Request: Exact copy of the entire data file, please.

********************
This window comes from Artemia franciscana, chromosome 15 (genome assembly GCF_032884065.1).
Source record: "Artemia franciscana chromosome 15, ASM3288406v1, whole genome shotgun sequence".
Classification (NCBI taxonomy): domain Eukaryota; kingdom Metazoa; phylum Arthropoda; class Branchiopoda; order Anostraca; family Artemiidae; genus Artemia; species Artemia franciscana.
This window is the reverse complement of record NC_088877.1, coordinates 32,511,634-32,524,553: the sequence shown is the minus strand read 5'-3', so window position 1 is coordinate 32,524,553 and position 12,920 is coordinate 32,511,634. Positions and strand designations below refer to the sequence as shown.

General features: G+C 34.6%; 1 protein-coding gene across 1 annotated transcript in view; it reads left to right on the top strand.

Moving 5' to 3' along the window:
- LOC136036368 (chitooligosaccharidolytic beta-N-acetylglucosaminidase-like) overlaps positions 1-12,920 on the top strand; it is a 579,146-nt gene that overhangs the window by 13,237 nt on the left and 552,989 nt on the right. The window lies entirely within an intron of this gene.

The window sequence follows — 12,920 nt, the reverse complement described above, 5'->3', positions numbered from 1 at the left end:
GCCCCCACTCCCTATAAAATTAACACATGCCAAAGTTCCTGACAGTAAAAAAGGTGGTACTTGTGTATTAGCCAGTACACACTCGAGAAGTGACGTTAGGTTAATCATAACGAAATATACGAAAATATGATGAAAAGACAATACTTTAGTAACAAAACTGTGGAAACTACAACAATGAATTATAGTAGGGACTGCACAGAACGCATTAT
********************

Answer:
This window comes from Artemia franciscana, chromosome 15 (genome assembly GCF_032884065.1).
Source record: "Artemia franciscana chromosome 15, ASM3288406v1, whole genome shotgun sequence".
Classification (NCBI taxonomy): domain Eukaryota; kingdom Metazoa; phylum Arthropoda; class Branchiopoda; order Anostraca; family Artemiidae; genus Artemia; species Artemia franciscana.
This window is the reverse complement of record NC_088877.1, coordinates 32,511,634-32,524,553: the sequence shown is the minus strand read 5'-3', so window position 1 is coordinate 32,524,553 and position 12,920 is coordinate 32,511,634. Positions and strand designations below refer to the sequence as shown.

General features: G+C 34.6%; 1 protein-coding gene across 1 annotated transcript in view; it reads left to right on the top strand.

Moving 5' to 3' along the window:
- LOC136036368 (chitooligosaccharidolytic beta-N-acetylglucosaminidase-like) overlaps positions 1-12,920 on the top strand; it is a 579,146-nt gene that overhangs the window by 13,237 nt on the left and 552,989 nt on the right. The window lies entirely within an intron of this gene.

The window sequence follows — 12,920 nt, the reverse complement described above, 5'->3', positions numbered from 1 at the left end:
GCCCCCACTCCCTATAAAATTAACACATGCCAAAGTTCCTGACAGTAAAAAAGGTGGTACTTGTGTATTAGCCAGTACACACTCGAGAAGTGACGTTAGGTTAATCATAACGAAATATACGAAAATATGATGAAAAGACAATACTTTAGTAACAAAACTGTGGAAACTACAACAATGAATTATAGTAGGGACTGCACAGAACGCATTAT